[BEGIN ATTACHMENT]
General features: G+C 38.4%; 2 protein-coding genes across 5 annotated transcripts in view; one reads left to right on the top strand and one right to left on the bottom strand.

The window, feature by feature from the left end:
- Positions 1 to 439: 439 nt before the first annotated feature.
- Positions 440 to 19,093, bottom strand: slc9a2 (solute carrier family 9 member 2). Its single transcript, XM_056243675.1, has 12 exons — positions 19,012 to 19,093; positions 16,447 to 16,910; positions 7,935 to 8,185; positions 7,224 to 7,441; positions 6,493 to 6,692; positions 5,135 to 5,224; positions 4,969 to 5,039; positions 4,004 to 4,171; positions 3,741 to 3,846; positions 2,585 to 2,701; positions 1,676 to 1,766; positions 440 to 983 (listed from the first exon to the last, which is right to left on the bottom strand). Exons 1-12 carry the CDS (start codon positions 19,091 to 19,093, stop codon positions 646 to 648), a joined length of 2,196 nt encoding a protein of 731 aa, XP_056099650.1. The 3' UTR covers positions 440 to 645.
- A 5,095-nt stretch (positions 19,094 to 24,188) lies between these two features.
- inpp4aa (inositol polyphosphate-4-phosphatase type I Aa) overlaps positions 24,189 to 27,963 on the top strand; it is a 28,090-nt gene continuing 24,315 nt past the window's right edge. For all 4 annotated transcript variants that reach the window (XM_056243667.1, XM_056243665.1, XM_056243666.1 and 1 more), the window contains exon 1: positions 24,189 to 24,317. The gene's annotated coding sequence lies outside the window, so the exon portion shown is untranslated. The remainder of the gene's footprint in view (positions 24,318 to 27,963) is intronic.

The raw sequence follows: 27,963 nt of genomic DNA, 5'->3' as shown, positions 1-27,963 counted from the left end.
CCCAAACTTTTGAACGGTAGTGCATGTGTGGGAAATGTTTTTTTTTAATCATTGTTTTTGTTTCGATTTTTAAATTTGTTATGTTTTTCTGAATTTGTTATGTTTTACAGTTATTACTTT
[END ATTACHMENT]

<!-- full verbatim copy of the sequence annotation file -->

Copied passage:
General features: G+C 38.4%; 2 protein-coding genes across 5 annotated transcripts in view; one reads left to right on the top strand and one right to left on the bottom strand.

The window, feature by feature from the left end:
- Positions 1 to 439: 439 nt before the first annotated feature.
- Positions 440 to 19,093, bottom strand: slc9a2 (solute carrier family 9 member 2). Its single transcript, XM_056243675.1, has 12 exons — positions 19,012 to 19,093; positions 16,447 to 16,910; positions 7,935 to 8,185; positions 7,224 to 7,441; positions 6,493 to 6,692; positions 5,135 to 5,224; positions 4,969 to 5,039; positions 4,004 to 4,171; positions 3,741 to 3,846; positions 2,585 to 2,701; positions 1,676 to 1,766; positions 440 to 983 (listed from the first exon to the last, which is right to left on the bottom strand). Exons 1-12 carry the CDS (start codon positions 19,091 to 19,093, stop codon positions 646 to 648), a joined length of 2,196 nt encoding a protein of 731 aa, XP_056099650.1. The 3' UTR covers positions 440 to 645.
- A 5,095-nt stretch (positions 19,094 to 24,188) lies between these two features.
- inpp4aa (inositol polyphosphate-4-phosphatase type I Aa) overlaps positions 24,189 to 27,963 on the top strand; it is a 28,090-nt gene continuing 24,315 nt past the window's right edge. For all 4 annotated transcript variants that reach the window (XM_056243667.1, XM_056243665.1, XM_056243666.1 and 1 more), the window contains exon 1: positions 24,189 to 24,317. The gene's annotated coding sequence lies outside the window, so the exon portion shown is untranslated. The remainder of the gene's footprint in view (positions 24,318 to 27,963) is intronic.

The raw sequence follows: 27,963 nt of genomic DNA, 5'->3' as shown, positions 1-27,963 counted from the left end.
CCCAAACTTTTGAACGGTAGTGCATGTGTGGGAAATGTTTTTTTTTAATCATTGTTTTTGTTTCGATTTTTAAATTTGTTATGTTTTTCTGAATTTGTTATGTTTTACAGTTATTACTTT